Murtazaliyeva v. Russia: on the examination of witnesses and the “corrosive expansion” of the overall fairness test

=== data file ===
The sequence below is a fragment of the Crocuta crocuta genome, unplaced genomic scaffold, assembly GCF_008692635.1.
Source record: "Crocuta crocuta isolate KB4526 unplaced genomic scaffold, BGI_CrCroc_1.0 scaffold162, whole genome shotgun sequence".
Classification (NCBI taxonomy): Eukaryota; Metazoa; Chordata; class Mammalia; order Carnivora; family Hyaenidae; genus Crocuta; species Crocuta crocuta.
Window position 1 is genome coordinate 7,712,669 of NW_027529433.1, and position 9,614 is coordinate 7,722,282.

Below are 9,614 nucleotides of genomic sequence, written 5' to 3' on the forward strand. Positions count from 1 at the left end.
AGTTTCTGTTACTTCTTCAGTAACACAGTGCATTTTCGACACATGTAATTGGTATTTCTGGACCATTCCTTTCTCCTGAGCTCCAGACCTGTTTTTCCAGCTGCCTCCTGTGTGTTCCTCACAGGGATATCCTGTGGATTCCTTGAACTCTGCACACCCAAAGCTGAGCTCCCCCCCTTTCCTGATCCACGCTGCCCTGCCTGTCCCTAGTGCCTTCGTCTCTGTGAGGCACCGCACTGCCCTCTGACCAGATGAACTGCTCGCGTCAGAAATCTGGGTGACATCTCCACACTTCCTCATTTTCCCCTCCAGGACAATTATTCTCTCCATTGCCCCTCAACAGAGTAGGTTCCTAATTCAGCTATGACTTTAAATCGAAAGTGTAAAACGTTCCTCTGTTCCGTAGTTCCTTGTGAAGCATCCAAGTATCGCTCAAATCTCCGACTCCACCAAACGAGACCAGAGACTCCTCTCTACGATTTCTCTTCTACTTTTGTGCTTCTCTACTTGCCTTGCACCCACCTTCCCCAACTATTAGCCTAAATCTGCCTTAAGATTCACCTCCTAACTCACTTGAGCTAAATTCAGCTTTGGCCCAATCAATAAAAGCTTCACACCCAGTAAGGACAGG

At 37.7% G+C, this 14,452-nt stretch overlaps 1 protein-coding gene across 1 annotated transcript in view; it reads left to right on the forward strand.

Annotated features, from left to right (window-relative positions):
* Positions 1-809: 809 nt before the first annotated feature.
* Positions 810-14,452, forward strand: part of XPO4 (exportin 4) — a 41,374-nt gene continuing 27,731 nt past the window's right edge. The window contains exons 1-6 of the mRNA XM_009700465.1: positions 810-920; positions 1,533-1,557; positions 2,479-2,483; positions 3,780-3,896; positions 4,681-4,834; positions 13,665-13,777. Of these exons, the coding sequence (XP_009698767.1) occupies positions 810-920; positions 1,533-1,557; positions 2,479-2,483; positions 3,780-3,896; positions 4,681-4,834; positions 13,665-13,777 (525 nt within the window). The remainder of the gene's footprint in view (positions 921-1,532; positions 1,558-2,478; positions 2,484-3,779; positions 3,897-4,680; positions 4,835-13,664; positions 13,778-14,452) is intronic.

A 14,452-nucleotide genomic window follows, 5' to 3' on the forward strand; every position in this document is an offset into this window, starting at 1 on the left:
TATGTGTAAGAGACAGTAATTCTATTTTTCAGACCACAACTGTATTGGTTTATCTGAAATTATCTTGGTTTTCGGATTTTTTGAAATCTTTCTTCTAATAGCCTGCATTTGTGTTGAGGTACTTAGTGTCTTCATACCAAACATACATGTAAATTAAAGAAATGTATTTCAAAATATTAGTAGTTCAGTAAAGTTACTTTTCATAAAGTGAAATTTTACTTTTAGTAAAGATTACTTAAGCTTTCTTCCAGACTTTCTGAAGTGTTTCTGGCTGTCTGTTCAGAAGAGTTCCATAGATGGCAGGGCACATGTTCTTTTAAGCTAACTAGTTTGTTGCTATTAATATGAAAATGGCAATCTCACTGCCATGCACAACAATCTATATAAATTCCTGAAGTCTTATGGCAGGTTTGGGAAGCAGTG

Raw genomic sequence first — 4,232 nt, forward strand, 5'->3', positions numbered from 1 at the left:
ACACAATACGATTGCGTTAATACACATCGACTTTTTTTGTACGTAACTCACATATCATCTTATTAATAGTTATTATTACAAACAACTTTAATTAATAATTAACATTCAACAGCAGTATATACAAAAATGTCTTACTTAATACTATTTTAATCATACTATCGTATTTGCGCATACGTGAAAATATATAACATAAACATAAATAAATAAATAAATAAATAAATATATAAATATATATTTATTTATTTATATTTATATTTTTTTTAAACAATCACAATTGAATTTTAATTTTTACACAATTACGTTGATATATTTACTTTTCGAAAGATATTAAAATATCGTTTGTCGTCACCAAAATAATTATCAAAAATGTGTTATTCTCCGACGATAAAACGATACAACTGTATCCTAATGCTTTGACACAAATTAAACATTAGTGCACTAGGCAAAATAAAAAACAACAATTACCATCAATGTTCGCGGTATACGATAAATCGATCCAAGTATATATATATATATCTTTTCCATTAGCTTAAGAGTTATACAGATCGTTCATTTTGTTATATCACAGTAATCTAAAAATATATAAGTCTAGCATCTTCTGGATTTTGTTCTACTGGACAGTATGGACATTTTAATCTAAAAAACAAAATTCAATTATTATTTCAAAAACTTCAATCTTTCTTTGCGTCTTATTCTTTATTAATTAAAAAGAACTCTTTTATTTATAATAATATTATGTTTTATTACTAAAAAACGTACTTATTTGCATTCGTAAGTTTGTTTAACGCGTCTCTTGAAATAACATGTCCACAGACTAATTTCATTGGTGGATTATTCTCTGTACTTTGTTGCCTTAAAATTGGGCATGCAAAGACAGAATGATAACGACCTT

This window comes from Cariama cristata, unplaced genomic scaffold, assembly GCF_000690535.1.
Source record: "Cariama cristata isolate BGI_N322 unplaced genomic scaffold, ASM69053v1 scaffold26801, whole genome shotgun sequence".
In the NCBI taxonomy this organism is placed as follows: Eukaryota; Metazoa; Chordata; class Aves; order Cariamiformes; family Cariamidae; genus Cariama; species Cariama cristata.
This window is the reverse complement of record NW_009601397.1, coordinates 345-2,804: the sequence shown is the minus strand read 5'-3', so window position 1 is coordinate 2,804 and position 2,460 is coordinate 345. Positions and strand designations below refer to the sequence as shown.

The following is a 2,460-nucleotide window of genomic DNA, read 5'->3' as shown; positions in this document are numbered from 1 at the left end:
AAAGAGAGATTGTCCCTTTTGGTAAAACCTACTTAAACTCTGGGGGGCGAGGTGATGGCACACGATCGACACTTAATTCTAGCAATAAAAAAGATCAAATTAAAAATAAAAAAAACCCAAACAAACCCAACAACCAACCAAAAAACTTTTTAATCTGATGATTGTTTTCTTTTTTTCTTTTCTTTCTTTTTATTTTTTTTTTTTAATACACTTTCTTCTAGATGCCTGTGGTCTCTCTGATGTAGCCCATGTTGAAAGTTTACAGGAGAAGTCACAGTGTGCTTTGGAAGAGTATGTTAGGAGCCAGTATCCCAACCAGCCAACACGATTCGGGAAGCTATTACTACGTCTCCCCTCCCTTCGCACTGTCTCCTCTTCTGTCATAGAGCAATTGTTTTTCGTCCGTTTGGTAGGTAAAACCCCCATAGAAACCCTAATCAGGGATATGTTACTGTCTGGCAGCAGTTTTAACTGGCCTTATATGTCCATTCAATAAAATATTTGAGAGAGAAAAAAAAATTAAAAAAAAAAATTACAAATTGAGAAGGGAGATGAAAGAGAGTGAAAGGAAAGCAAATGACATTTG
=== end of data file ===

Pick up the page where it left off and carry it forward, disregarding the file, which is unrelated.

On 18 December, the Grand Chamber of the European Court of Human Rights delivered its judgment in the case of Murtazaliyeva v. Russia, finding no violation of the right to a fair trial in a case concerning the conviction of a Chechen woman for terrorist offences.  The most significant aspect of the judgment concerns the applicant’s complaint that the domestic courts’ refusal to call two defence witnesses violated Article 6 § 1 and § 3 (d) of the Convention.[1] As the Strasbourg case law was underdeveloped in this area, this case provided an important opportunity for the Court to clarify Convention standards.  Unfortunately, in doing so, the Grand Chamber yet again expanded the scope of the “overall fairness of the proceedings” test under Article 6 § 1, which now also serves as the final benchmark in this area. In this blog post, it will be argued that the increasing recourse by the Court to this test risks depriving defendants of meaningful procedural protection. Continue reading